The surveillance manager provides highly adaptable safety net processing for monitoring all systems tracks to ensure that appropriate separation is maintained between tracks and surrounding terrain and reserved/restricted airspace. Additional safety nets to monitor conformance to pre-defined approach and departure paths have also recently been added to AT3. Any predicted or actual violations of separation or conformance are presented to the controllers in a clear and unambiguous manner.
Raytheon's surveillance manager is used throughout the U.S. National Airspace in the Standard Terminal Automation Replacement System (STARS) and Enroute Automation Modernization (ERAM) automation systems. This same surveillance manager is used in our AutoTrac III system, ensuring global consistency in the way aircraft are tracked and managed by air traffic controllers worldwide.
Flight Data Manager
The flight data manager manages flight plans, flight states, clearances and 4-D trajectories. The heart of Raytheon's next generation ATM system's advanced capabilities comes from its highly accurate 4-D trajectories. Trajectories are calculated and maintained in World Geodetic System (WGS-84) global coordinates using aircraft performance data, surveillance data and 4-D meteorological wind and temperature models. Trajectory information is distributed internally and is also published to clients based on European standards for trajectory-based operations. Examples of clients making use of this trajectory data are Arrival Management (AMAN) and Electronic Flight Strip (EFS) systems. In the past, customers had used such systems in a standalone, non-integrated manner. Now AT3 provides an architecture that enables these systems to operate fully integrated. The use of electronic flight strip data by AT3 allows users to transition from the traditional paper system to a more advanced, efficient and safer paperless system.
The 4-D trajectories provide the foundation for advanced tools and capabilities such as Medium Term Conflict Detection (MTCD) with a "what if" probe feature to enable better strategic planning of the airspace and various conformance monitoring aids to alert the controller to any significant deviations of the aircraft from its trajectory.
The flight data manager is also sensitive to Performance Based Navigation (PBN) and Reduced Vertical Separation Minima (RVSM) capabilities of the aircraft to further optimize the safer and more efficient use of the airspace for both controllers and airlines. Based on how an aircraft is equipped, the system will allow for different separation or routing criteria to be applied.
User Interface and Support Functions
AT3's functional components provide the user interface to the system. AT3's user interface (or HMI) is highly configurable, based on the role and pre-defined privileges of the different users. A major advance in the AT3 HMI is that it is now very intelligent and interactive. All the data a user needs to perform their function is readily available through a "heads up" display that allows the user to focus on the traffic rather than on a keyboard. The various display artifacts allow on-screen interaction through mouse and point-and-click type actions. Users are no longer constrained to perform certain functions at certain positions and have access to a rich toolset to make their tasks safer, more efficient and, in some cases, more automated. The advanced HMI also provides capabilities for controllers to communicate "silently" with each other and with other external systems, through electronic data exchanges, whereas in the past a lot more verbal/telephonic communication was required.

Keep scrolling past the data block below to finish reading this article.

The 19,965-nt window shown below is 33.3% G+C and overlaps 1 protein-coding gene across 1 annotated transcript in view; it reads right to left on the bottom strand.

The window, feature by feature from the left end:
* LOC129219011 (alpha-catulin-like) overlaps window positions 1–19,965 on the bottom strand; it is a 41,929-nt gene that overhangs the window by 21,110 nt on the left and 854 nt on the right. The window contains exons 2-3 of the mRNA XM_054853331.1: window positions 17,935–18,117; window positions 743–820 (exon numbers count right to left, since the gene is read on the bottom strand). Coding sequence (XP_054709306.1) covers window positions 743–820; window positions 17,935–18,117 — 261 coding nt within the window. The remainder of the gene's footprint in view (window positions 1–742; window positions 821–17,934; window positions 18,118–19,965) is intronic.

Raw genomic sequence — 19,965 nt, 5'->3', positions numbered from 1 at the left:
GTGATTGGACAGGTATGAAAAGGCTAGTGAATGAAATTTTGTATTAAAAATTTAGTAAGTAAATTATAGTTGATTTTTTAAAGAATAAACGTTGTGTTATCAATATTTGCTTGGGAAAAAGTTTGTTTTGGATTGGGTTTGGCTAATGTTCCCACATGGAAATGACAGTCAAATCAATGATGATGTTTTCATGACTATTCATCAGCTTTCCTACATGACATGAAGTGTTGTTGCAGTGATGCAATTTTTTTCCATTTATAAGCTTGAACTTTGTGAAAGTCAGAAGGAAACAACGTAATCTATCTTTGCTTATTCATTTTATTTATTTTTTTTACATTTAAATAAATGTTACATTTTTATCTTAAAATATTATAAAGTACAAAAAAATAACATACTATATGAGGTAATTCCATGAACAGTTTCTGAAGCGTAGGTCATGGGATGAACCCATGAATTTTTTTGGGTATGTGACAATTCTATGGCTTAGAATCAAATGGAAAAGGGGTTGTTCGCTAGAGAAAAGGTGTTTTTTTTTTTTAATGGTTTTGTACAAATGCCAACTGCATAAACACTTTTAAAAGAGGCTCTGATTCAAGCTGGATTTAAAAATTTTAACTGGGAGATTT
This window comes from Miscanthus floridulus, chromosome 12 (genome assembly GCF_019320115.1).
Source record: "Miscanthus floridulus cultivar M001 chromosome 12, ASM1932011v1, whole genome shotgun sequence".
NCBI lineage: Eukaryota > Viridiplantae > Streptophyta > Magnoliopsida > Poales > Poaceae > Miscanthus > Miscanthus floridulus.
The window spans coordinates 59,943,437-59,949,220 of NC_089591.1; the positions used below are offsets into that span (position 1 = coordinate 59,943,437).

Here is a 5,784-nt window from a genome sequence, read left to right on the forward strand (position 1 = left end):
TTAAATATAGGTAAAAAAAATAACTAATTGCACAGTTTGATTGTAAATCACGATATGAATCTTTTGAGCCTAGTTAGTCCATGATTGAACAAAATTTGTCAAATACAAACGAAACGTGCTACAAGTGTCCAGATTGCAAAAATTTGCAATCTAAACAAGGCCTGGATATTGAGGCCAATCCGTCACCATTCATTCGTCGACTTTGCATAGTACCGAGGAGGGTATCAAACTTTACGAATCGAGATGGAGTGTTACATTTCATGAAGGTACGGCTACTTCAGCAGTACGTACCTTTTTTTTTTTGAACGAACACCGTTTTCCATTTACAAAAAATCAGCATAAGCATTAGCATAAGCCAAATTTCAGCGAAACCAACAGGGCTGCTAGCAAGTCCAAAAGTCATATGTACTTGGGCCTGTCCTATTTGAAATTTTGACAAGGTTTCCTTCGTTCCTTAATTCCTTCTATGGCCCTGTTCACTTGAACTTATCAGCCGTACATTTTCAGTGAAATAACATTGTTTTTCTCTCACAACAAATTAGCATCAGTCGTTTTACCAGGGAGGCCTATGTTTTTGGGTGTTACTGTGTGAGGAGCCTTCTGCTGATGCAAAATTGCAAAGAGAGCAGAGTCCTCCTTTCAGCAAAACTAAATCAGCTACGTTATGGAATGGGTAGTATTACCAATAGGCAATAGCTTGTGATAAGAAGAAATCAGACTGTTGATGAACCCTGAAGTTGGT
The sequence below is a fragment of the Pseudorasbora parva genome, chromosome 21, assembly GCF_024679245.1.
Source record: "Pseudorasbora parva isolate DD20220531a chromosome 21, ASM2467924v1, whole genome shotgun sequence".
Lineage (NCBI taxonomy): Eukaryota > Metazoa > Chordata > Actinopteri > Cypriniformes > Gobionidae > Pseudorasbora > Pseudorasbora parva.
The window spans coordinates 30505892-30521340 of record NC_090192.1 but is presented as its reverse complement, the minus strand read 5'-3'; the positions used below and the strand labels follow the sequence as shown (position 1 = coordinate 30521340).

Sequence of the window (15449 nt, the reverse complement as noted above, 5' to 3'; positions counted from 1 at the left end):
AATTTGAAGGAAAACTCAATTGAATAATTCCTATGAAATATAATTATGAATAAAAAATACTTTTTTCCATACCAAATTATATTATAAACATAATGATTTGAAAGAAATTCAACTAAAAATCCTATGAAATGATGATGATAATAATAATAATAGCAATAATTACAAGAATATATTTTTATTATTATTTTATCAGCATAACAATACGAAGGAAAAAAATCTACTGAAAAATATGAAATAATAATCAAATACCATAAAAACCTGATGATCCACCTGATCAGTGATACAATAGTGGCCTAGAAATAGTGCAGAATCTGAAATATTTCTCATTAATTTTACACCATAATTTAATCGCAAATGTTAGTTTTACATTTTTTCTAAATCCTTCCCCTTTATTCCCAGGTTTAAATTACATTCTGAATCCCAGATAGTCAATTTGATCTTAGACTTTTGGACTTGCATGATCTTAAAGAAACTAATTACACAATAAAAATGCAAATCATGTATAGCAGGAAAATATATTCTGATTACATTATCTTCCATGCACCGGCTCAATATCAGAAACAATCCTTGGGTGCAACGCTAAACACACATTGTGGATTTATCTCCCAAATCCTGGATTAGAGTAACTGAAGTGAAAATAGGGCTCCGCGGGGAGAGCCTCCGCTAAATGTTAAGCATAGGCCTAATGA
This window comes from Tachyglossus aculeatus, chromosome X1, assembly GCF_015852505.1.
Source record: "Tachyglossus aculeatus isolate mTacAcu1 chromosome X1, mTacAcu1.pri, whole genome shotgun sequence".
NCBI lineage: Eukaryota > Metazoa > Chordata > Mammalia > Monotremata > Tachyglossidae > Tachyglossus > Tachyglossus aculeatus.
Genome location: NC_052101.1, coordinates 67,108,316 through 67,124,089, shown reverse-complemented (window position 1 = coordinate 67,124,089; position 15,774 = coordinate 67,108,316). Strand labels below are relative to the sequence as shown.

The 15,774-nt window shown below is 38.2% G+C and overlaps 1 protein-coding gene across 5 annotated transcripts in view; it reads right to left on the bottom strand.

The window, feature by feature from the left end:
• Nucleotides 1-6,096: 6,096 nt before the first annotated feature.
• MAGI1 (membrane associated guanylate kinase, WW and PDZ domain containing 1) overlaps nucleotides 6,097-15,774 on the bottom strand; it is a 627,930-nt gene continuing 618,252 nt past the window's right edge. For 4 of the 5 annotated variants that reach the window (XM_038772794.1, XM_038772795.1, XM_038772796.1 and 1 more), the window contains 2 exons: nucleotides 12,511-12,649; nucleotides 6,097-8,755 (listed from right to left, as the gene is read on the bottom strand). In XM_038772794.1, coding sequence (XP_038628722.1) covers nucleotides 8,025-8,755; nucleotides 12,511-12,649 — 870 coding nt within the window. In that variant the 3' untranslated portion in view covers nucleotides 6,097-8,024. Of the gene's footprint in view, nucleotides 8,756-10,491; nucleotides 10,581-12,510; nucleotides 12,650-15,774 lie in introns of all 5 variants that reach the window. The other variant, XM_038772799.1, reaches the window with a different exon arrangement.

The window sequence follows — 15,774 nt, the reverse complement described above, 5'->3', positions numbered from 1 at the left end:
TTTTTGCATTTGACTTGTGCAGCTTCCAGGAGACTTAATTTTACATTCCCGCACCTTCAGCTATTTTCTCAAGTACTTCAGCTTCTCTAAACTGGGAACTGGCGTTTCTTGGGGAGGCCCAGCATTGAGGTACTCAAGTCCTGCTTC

AT3's support functions include an integrated simulator that generates simulated surveillance, flight plan and meteorological data for use by the management and functional components to provide a high-fidelity replication of the operational environment for an advanced training experience. The support functions also provide pseudo-pilot capabilities, which allow users to act as an aircraft pilot, maneuver aircraft and talk to student controllers. In addition, the system supports an auto-pilot feature and voice recognition capability, which allows the system to be used for training without always needing the support of the pseudo-pilot personnel.
As an enhancement to the overall training experience, AT3 also offers an interactive Computer Based Training (CBT) package, which allows students to self-train and familiarize themselves with the capabilities of the system. The CBT package can also be linked into COTS Learning Management Systems to support the development of training packages and student assessments.
Addressing a Growing Demand
Raytheon has a thorough understanding of both domestic and international air traffic management systems based on a 60-year legacy of industry leadership. Raytheon's next generation ATM automation system provides a high-performance, cost-effective solution for the world's rapidly growing air traffic demands, and contains the most advanced surveillance and flight data processing systems available today. Raytheon is working closely with the FAA on the modernization of the national airspace system, leveraging the technologies and lessons learned from our long-term modernization efforts here in the U.S. and from the global deployment of modern automation systems such as AutoTrac III.